Watching The Eye for Signs of Diabetes Changes

Watching The Eye for Signs of Diabetes Changes

ANN ARBOR, Mich. — A new vision screening device, already shown to give an early warning of eye disease, could give doctors and patients a head start on treating diabetes and its vision complications, a new study shows.

The instrument, invented by two scientists at the University of Michigan Kellogg Eye Center, captures images of the eye to detect metabolic stress and tissue damage that occur before the first symptoms of disease are evident.

For people with diabetes — diagnosed or not — the new device could offer potentially significant advantages over blood glucose testing, the “gold standard” for diabetes detection.

The device takes a specialized photograph of the eye and is non-invasive, taking about five minutes to test both eyes.

In the July issue of Archives of Ophthalmology, Victor M. Elner, M.D., Ph.D., and Howard R. Petty, Ph.D., report on the potential of the new instrument to screen for diabetes and determine its severity. If further testing confirms the results to date, the new instrument may be useful for screening people who are at risk of diabetes but haven’t been diagnosed.

“Our objective in performing this study was to determine whether we could detect abnormal metabolism in the retina of patients who might otherwise remain undiagnosed based on clinical examination alone,” says Elner, professor, Department of Ophthalmology and Visual Sciences at U-M Medical School.

Metabolic stress, and therefore disease, can be detected by measuring the intensity of cellular fluorescence in retinal tissue. In a previous study, Petty and Elner reported that high levels of flavoprotein autofluorescence (FA) act as a reliable indicator of eye disease.

In their new study, Elner and Petty measured the FA levels of 21 individuals who had diabetes and compared the results to age-matched healthy controls. The Kellogg scientists found that FA activity was significantly higher for those with diabetes, regardless of severity, compared to those who did not have the disease. The results were not affected by disease severity or duration and were elevated for diabetics in each age group: 30 to 39 years, 40 to 49 years, and 50 to 59 years.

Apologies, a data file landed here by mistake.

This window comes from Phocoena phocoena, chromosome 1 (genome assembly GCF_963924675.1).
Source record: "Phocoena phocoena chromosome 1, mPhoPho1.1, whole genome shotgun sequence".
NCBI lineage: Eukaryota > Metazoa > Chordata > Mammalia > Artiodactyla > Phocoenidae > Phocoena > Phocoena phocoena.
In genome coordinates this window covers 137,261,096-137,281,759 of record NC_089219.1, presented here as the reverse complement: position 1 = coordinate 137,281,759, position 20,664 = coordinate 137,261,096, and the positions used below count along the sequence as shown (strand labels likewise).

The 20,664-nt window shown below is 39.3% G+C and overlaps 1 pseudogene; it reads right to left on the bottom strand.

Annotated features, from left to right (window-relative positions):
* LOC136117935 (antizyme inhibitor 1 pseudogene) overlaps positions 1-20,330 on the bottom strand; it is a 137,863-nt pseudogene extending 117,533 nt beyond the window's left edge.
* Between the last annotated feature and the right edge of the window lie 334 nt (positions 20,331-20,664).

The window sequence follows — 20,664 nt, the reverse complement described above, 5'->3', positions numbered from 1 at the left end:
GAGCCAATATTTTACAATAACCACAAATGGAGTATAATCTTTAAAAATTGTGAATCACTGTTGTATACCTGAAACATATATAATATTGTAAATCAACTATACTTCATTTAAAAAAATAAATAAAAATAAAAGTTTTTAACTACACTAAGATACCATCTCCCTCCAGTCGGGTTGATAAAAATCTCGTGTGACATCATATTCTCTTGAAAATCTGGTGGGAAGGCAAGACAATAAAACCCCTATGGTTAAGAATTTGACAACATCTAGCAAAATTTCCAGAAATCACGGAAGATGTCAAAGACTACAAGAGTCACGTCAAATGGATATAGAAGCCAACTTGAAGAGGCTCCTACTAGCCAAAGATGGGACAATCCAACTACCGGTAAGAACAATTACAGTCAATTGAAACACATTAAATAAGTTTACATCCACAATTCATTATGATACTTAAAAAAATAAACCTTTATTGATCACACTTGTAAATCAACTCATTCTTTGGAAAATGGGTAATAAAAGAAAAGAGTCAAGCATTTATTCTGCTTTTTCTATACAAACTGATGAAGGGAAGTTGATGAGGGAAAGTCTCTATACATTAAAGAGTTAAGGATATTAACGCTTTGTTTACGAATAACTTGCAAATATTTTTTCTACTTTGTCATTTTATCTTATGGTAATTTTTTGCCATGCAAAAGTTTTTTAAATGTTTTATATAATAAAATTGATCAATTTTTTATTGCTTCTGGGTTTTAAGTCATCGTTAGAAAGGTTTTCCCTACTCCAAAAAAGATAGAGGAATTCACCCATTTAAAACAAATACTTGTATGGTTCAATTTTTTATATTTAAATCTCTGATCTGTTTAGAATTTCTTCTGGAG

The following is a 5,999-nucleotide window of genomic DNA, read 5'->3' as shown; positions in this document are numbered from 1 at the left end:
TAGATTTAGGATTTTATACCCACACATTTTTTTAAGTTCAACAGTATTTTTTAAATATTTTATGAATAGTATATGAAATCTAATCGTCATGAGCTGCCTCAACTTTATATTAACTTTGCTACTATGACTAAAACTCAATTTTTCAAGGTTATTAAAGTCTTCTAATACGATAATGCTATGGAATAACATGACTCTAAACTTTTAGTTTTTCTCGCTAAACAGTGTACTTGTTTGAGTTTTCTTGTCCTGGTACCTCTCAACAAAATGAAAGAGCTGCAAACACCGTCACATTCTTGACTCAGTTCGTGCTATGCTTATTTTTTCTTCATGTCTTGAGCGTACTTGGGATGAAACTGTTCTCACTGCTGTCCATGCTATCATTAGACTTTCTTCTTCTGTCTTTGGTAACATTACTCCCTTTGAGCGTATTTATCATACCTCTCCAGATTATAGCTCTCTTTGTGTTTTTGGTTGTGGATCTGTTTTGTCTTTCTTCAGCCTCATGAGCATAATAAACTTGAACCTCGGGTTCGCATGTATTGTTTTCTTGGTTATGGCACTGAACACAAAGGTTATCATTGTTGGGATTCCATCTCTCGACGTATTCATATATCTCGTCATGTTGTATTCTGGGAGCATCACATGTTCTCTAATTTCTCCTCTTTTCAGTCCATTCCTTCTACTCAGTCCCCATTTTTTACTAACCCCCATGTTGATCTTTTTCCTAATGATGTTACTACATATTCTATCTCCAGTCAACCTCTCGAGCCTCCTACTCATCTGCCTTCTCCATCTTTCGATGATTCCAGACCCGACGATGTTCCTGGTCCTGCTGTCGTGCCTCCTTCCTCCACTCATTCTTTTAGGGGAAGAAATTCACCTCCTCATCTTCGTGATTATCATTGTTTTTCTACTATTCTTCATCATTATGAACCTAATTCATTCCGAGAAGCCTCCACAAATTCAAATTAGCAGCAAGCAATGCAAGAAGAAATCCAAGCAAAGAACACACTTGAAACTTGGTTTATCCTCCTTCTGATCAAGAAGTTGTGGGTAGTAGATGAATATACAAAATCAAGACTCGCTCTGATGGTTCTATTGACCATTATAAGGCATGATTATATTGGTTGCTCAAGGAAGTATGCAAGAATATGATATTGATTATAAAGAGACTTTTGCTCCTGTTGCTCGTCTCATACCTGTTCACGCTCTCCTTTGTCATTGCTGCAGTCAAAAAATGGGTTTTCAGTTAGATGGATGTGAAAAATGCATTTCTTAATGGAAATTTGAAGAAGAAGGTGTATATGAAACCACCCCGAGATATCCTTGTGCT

Given the increasing prevalence of diabetes, the FA device holds the potential to help address a leading and growing public health concern.

Some 24 million Americans have diabetes and an additional 57 million individuals have abnormal blood sugar levels that qualify as pre-diabetes, according to the latest report from the Centers for Disease Control and Prevention. In addition, 4.1 million people over the age of 40 suffer from diabetic retinopathy, an eye-related complication of diabetes that is the leading cause of blindness among working-age adults.

Twelve individuals in the study were known to have diabetic retinopathy, a disease in which blood vessels in the eye are damaged. The individuals with diabetic retinopathy in at least one eye had significantly greater FA activity than people with diabetes who do not have any visible eye disease.

“The abnormal readings indicated that it may be possible to use this method to monitor the severity of the disease,” says Elner.

Petty, a biophysicist and imaging expert, explains that hyperglycemia — or high blood sugar — is known to induce cell death in diabetic tissue soon after the onset of disease but before symptoms can be detected clinically.

“Increased FA activity is the earliest indicator that cell death has occurred and tissue is beginning to break down,” says Petty, professor of Ophthalmology and Visual Sciences, and professor of Microbiology and Immunology at the U-M Medical School. “FA serves as a ‘spectral-biomarker’ for metabolism gone awry, and we can use the results to detect and monitor disease.”

Petty also observes that unlike glucose monitoring, elevation of FA levels reflects ongoing tissue damage. That knowledge, he says, could motivate patients to intensify their efforts to manage the disease.

The Michigan researchers also note that elevated FA does not always mean that an individual has diabetes. “Because of the prevalence of diabetes in our population, individuals with abnormally high FA would be prompted to undergo glucose tolerance testing,” says Elner. “If the findings were negative for diabetes, we would look for other causes of ocular tissue dysfunction.”

Both Elner and Petty agree that the device has great potential as a tool for diabetes screening and management. “So much damage occurs before the disease can be detected by a doctor,” says Elner. “Early diagnosis will allow us to reduce organ damage and prevent many complications that accompany this disease.”

Elner and Petty have filed for patents and have formed a company, OcuSciences, Inc., to commercialize the metabolic imaging instrument.